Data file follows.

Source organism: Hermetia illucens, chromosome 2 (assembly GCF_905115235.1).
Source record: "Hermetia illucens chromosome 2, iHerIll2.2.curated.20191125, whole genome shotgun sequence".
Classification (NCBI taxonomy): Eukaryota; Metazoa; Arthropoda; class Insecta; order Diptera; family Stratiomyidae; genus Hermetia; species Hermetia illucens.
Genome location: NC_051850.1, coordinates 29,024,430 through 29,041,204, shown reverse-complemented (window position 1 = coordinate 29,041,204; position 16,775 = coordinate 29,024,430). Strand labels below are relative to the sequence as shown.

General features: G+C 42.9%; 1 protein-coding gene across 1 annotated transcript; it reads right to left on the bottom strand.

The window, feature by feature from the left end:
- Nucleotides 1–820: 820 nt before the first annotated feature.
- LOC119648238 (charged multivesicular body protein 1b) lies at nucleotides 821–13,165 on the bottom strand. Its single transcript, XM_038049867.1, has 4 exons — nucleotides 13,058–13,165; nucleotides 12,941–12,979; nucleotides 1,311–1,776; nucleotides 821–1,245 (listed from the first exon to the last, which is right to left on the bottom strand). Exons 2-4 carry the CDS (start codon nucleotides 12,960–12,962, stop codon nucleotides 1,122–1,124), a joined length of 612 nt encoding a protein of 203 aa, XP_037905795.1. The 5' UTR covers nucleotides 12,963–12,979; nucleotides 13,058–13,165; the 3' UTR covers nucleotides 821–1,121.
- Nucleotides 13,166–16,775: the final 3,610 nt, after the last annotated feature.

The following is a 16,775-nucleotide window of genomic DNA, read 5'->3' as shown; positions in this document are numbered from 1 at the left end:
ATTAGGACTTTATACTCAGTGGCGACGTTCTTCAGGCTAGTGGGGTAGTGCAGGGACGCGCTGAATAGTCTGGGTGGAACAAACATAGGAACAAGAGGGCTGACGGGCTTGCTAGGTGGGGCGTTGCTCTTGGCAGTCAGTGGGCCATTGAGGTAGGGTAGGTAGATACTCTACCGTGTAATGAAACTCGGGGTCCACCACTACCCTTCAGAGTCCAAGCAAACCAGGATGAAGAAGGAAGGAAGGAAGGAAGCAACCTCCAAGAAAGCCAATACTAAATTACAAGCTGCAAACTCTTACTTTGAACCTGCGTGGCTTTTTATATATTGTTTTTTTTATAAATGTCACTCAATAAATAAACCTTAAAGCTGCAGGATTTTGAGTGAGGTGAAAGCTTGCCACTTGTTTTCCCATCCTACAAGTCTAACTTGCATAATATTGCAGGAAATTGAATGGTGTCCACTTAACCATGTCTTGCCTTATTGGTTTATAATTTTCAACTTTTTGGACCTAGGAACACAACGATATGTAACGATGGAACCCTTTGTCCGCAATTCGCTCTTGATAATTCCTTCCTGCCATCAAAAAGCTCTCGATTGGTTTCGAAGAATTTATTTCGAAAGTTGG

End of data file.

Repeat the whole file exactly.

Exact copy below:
Source organism: Hermetia illucens, chromosome 2 (assembly GCF_905115235.1).
Source record: "Hermetia illucens chromosome 2, iHerIll2.2.curated.20191125, whole genome shotgun sequence".
Classification (NCBI taxonomy): Eukaryota; Metazoa; Arthropoda; class Insecta; order Diptera; family Stratiomyidae; genus Hermetia; species Hermetia illucens.
Genome location: NC_051850.1, coordinates 29,024,430 through 29,041,204, shown reverse-complemented (window position 1 = coordinate 29,041,204; position 16,775 = coordinate 29,024,430). Strand labels below are relative to the sequence as shown.

General features: G+C 42.9%; 1 protein-coding gene across 1 annotated transcript; it reads right to left on the bottom strand.

The window, feature by feature from the left end:
- Nucleotides 1–820: 820 nt before the first annotated feature.
- LOC119648238 (charged multivesicular body protein 1b) lies at nucleotides 821–13,165 on the bottom strand. Its single transcript, XM_038049867.1, has 4 exons — nucleotides 13,058–13,165; nucleotides 12,941–12,979; nucleotides 1,311–1,776; nucleotides 821–1,245 (listed from the first exon to the last, which is right to left on the bottom strand). Exons 2-4 carry the CDS (start codon nucleotides 12,960–12,962, stop codon nucleotides 1,122–1,124), a joined length of 612 nt encoding a protein of 203 aa, XP_037905795.1. The 5' UTR covers nucleotides 12,963–12,979; nucleotides 13,058–13,165; the 3' UTR covers nucleotides 821–1,121.
- Nucleotides 13,166–16,775: the final 3,610 nt, after the last annotated feature.

The following is a 16,775-nucleotide window of genomic DNA, read 5'->3' as shown; positions in this document are numbered from 1 at the left end:
ATTAGGACTTTATACTCAGTGGCGACGTTCTTCAGGCTAGTGGGGTAGTGCAGGGACGCGCTGAATAGTCTGGGTGGAACAAACATAGGAACAAGAGGGCTGACGGGCTTGCTAGGTGGGGCGTTGCTCTTGGCAGTCAGTGGGCCATTGAGGTAGGGTAGGTAGATACTCTACCGTGTAATGAAACTCGGGGTCCACCACTACCCTTCAGAGTCCAAGCAAACCAGGATGAAGAAGGAAGGAAGGAAGGAAGCAACCTCCAAGAAAGCCAATACTAAATTACAAGCTGCAAACTCTTACTTTGAACCTGCGTGGCTTTTTATATATTGTTTTTTTTATAAATGTCACTCAATAAATAAACCTTAAAGCTGCAGGATTTTGAGTGAGGTGAAAGCTTGCCACTTGTTTTCCCATCCTACAAGTCTAACTTGCATAATATTGCAGGAAATTGAATGGTGTCCACTTAACCATGTCTTGCCTTATTGGTTTATAATTTTCAACTTTTTGGACCTAGGAACACAACGATATGTAACGATGGAACCCTTTGTCCGCAATTCGCTCTTGATAATTCCTTCCTGCCATCAAAAAGCTCTCGATTGGTTTCGAAGAATTTATTTCGAAAGTTGG